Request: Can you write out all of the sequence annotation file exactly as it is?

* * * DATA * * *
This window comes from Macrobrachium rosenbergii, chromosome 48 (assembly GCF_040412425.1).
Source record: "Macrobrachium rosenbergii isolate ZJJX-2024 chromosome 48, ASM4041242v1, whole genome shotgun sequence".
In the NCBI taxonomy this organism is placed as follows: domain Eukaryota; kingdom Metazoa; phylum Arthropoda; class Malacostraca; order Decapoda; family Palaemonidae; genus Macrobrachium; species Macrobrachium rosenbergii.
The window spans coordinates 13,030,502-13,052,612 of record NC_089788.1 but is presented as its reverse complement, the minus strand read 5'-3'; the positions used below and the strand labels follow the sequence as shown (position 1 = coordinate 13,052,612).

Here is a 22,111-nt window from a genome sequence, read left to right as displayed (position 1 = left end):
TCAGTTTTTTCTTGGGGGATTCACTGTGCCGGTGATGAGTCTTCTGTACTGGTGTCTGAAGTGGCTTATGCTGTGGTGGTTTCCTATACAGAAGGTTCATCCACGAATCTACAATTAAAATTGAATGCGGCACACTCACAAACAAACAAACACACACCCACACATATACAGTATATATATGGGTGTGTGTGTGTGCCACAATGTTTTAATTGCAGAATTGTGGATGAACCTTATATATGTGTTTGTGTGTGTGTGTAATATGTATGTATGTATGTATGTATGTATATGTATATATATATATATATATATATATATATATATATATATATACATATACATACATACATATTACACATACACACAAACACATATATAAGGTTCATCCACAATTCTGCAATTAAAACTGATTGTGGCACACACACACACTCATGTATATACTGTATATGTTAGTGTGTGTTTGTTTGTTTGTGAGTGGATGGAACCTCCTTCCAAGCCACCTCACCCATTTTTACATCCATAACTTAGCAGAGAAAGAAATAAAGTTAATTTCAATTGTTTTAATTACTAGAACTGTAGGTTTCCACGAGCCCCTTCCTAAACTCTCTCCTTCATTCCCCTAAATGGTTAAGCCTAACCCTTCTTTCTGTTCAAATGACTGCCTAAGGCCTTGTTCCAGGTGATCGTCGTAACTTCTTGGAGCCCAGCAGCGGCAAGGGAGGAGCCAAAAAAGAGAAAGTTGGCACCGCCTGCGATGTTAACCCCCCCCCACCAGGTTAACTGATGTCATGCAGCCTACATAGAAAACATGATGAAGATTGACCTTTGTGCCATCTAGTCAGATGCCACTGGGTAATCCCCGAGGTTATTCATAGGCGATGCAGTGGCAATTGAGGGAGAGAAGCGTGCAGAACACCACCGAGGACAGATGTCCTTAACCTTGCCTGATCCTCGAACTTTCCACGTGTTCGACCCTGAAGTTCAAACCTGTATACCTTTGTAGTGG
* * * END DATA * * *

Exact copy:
This window comes from Macrobrachium rosenbergii, chromosome 48 (assembly GCF_040412425.1).
Source record: "Macrobrachium rosenbergii isolate ZJJX-2024 chromosome 48, ASM4041242v1, whole genome shotgun sequence".
In the NCBI taxonomy this organism is placed as follows: domain Eukaryota; kingdom Metazoa; phylum Arthropoda; class Malacostraca; order Decapoda; family Palaemonidae; genus Macrobrachium; species Macrobrachium rosenbergii.
The window spans coordinates 13,030,502-13,052,612 of record NC_089788.1 but is presented as its reverse complement, the minus strand read 5'-3'; the positions used below and the strand labels follow the sequence as shown (position 1 = coordinate 13,052,612).

Here is a 22,111-nt window from a genome sequence, read left to right as displayed (position 1 = left end):
TCAGTTTTTTCTTGGGGGATTCACTGTGCCGGTGATGAGTCTTCTGTACTGGTGTCTGAAGTGGCTTATGCTGTGGTGGTTTCCTATACAGAAGGTTCATCCACGAATCTACAATTAAAATTGAATGCGGCACACTCACAAACAAACAAACACACACCCACACATATACAGTATATATATGGGTGTGTGTGTGTGCCACAATGTTTTAATTGCAGAATTGTGGATGAACCTTATATATGTGTTTGTGTGTGTGTGTAATATGTATGTATGTATGTATGTATGTATATGTATATATATATATATATATATATATATATATATATATATATACATATACATACATACATATTACACATACACACAAACACATATATAAGGTTCATCCACAATTCTGCAATTAAAACTGATTGTGGCACACACACACACTCATGTATATACTGTATATGTTAGTGTGTGTTTGTTTGTTTGTGAGTGGATGGAACCTCCTTCCAAGCCACCTCACCCATTTTTACATCCATAACTTAGCAGAGAAAGAAATAAAGTTAATTTCAATTGTTTTAATTACTAGAACTGTAGGTTTCCACGAGCCCCTTCCTAAACTCTCTCCTTCATTCCCCTAAATGGTTAAGCCTAACCCTTCTTTCTGTTCAAATGACTGCCTAAGGCCTTGTTCCAGGTGATCGTCGTAACTTCTTGGAGCCCAGCAGCGGCAAGGGAGGAGCCAAAAAAGAGAAAGTTGGCACCGCCTGCGATGTTAACCCCCCCCCACCAGGTTAACTGATGTCATGCAGCCTACATAGAAAACATGATGAAGATTGACCTTTGTGCCATCTAGTCAGATGCCACTGGGTAATCCCCGAGGTTATTCATAGGCGATGCAGTGGCAATTGAGGGAGAGAAGCGTGCAGAACACCACCGAGGACAGATGTCCTTAACCTTGCCTGATCCTCGAACTTTCCACGTGTTCGACCCTGAAGTTCAAACCTGTATACCTTTGTAGTGG